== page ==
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Video: VA Senators Respond to Sen. Amanda Chase (R), Who Faces Possible Censure For Her Actions on 1/6


See below for a blow-by-blow account (courtesy of Brandon Jarvis and VAPLAN), as well as video, of what just took place in the Virginia State Senate, where Sen. Amanda Chase (R) faces possible censure for her words and actions leading up to the storming of the U.S. Capitol by a pro-Trump mob on 1/6/21. I’ll update this more later…

Sen. Suetterlein: “We’ve got to be careful when we use members of of the public or even the press, who actually have platforms in which they can speak from, when we speak from this floor and what we suggest that they said or did. And before [Amanda Chase’s] Facebook pages were shut down – and I don’t intend to speak to my thoughts on that because that would be a longer dissertation – but I would just point out that the senior Senator from Chesterfield in a post on Facebook similar to her remarks made on this floor last week, said quote Ashley Babbitt and this is when it’s very important, I’m quoting, these are not things that I would say and I disagree – quote ‘Ashley Babbitt say her name a veteran who was brutally murdered by Capitol police today.’ Words matter… I really appreciate what they do protecting our nation’s Capitol, and when you say that they brutally murdered someone, that’s something that requires a lot of reflection. And then further…in the exact same post that these were not rioters and looters, these were patriots who love their country and do not want to see our great republic turn into a socialist country. Well I certainly don’t want us to turn to a socialist country … but that’s not what the statement that was made on the floor last week, or what the statement that was posted on the internet said. And I think it’s unfair to malign the member of the press who simply quoted it…simply stating what was previously stated.”

Sen. Hashmi: “Mr. President, I know that there often exists a tension between members of the press and our body, elected officials throughout this country. This tension is normal, this tension is to be expected. But if you’re going to profess that you believe in the sacred quality of the Constitution, then I ask..all members to remember that one of the most sacred elements of our Constitution is the acknowledgement of the freedom of the press. It is the responsibility of the press to hold elected officials responsible for their words and their actions. Our free press it to be valued, it is not to be called out, it is certainly not to demeaned. And I would just ask our members to refrain from targeting individual members of the press who are practicing the craft and doing what they are responsible for doing. They are speaking and showing the truth; that is their job, that is their responsibility. And to attack them by name on the floor of the Senate I think is uncalled for.”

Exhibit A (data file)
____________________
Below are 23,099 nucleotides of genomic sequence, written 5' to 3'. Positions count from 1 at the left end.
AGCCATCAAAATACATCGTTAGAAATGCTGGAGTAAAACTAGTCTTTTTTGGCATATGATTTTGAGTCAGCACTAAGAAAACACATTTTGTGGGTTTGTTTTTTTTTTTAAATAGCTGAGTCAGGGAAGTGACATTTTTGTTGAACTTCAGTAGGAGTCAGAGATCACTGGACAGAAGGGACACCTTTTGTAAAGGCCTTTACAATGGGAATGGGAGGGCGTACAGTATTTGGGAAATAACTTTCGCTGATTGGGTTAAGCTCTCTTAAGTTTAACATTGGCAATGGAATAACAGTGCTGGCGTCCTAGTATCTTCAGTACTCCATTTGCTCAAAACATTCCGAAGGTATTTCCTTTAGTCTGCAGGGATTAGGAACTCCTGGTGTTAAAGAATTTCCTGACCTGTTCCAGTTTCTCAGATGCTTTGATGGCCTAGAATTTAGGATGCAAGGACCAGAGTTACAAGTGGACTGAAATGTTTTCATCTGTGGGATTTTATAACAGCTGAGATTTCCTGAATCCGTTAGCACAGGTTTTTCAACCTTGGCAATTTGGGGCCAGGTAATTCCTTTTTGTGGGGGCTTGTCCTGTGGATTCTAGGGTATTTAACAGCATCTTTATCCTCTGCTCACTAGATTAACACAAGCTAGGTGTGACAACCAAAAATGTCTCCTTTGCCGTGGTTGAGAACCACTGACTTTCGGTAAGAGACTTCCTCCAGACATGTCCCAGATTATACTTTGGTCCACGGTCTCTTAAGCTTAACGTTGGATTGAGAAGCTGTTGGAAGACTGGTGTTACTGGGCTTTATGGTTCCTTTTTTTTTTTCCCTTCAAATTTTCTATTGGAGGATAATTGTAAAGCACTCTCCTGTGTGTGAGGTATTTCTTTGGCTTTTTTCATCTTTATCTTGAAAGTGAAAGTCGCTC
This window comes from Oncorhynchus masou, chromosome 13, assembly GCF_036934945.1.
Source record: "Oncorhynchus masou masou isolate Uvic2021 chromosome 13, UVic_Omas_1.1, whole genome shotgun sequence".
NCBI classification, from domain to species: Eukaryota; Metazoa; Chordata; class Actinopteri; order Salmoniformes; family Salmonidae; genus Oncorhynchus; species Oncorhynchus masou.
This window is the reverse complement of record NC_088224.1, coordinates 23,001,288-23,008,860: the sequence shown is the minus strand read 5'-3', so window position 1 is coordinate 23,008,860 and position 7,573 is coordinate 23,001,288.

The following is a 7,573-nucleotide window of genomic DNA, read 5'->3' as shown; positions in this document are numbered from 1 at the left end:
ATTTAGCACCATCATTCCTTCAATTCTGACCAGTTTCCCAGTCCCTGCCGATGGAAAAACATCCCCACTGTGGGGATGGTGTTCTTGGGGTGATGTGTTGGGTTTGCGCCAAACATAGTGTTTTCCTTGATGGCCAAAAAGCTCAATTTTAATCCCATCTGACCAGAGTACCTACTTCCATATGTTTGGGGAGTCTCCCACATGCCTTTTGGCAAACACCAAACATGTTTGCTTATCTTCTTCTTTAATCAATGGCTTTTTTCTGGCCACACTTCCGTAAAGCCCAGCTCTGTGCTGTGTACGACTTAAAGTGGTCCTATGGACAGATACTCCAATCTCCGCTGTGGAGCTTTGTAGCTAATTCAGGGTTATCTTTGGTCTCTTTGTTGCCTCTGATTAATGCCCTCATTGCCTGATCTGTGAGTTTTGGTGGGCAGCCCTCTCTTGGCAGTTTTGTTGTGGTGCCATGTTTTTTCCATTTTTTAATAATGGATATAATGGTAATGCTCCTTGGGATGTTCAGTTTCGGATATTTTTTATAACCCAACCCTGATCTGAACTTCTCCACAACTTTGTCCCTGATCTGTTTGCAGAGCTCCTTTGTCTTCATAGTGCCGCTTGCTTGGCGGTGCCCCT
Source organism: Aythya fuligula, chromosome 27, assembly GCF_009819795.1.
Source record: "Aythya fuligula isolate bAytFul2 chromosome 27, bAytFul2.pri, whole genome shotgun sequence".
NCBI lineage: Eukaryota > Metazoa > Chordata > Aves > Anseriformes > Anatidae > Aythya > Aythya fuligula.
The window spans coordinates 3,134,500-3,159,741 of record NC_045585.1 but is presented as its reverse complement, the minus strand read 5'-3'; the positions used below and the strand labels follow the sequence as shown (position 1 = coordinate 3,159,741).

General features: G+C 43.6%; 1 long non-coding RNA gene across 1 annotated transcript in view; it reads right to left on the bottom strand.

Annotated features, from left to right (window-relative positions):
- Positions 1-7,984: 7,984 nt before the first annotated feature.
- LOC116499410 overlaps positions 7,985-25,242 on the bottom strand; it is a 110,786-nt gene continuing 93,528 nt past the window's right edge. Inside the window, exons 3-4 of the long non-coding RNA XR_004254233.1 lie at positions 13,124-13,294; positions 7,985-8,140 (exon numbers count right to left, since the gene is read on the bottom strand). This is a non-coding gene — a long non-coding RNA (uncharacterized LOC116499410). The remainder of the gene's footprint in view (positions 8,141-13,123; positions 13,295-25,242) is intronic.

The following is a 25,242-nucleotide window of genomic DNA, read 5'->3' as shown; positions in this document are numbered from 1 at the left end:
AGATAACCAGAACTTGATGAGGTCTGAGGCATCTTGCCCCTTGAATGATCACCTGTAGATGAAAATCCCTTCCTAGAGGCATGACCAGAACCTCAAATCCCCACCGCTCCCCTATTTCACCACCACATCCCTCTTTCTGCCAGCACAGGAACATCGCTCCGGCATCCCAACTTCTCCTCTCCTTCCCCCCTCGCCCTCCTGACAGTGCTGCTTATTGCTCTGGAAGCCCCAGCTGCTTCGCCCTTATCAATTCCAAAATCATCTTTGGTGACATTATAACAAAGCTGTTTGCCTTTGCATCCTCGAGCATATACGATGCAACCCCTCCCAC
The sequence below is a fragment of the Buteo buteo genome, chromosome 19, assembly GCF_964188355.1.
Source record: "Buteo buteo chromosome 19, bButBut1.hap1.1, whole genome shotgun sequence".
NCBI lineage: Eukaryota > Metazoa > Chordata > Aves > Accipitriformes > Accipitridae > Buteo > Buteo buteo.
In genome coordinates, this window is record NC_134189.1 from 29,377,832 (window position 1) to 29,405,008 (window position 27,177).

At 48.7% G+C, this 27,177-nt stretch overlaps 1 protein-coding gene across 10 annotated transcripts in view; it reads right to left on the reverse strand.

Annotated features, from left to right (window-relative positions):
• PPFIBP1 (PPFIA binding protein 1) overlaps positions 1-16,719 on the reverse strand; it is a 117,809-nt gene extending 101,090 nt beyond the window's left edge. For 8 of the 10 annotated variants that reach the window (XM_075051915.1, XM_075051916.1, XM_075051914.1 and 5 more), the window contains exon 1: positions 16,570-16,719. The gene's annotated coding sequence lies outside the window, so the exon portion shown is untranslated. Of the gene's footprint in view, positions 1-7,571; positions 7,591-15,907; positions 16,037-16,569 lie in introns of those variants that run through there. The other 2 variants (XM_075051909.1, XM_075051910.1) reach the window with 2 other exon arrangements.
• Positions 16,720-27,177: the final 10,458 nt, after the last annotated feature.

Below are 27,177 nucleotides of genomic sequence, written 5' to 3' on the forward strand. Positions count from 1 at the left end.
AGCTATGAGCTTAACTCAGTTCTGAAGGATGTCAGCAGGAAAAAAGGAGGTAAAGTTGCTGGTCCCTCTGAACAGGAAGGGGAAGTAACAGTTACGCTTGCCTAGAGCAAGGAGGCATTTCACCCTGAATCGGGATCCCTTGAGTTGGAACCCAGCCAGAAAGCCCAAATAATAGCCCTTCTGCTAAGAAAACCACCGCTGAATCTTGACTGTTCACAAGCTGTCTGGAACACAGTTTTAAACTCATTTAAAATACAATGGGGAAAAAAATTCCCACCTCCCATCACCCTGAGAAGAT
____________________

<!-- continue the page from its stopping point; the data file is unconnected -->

Sen. Surovell: “Mr. President, you know over the last year I got hooked on ancestry.com; I’ve been sort of poking around trying to figure out where i came from….my father’s side of the family…came from eastern Europe, they’re Jews from eastern Europe…the reason that they fled what was then Belarus and they fled Russia and Poland was because of the things that were going on in that country and those things got worse and worse and worse, and we all know eventually where all that led. …my great uncle Martin, he went back over…[to] find some of our family members from Bialystok where my grandmother’s family originally from, and they couldn’t find anybody because they’d basically all been wiped out. And you know when you when you think about how all that happened, I’ve heard some people analogize what happened a couple weeks ago to kristallnacht, which is the night of the broken glass. And at the time, a lot of people didn’t think it was a big deal when it was going on; there wasn’t a lot of condemnation…a lot of people looked aside, got used to it. And so for a lot of us, when we see people… defend…condone individuals who openly wear anti-semitic slogans on their chest, people who openly advocate or laud what happened during World War 2 in Europe, it brings back memories of kristallnacht and what happened back then. And it reminds some of us in this room that you cannot stand silent when those kinds of things happen. And when somebody applauds them, it carries a lot of meaning for a lot of people. Ashley Babbitt – I’m NOT going to say her name. It’s sad that she got a bullet put in her; that woman was coming through a window, which right on the other side of it were multiple congressmen. They probably should have put five bullets in her. I mean…what happened in that U.S. Capitol was disgusting, it was un-American, it was traitorous. And I have still haven’t heard a condemnation of it or the people who are inside. I still haven’t heard a condemnation of the things they were wearing. And so Mr. President, I would just say that yeah, words do matter and we need to be really careful about,,,what we say in public, on social media…in this chamber…We are elected officials and people out there look to us to lead them, and they look at us, the things we say validate and make them…okay….everything that’s been going on for the last four years has just reinforced that even more for me. And I really hope that as we work this out for the next couple months, we can all be a lot more careful about what we say.”


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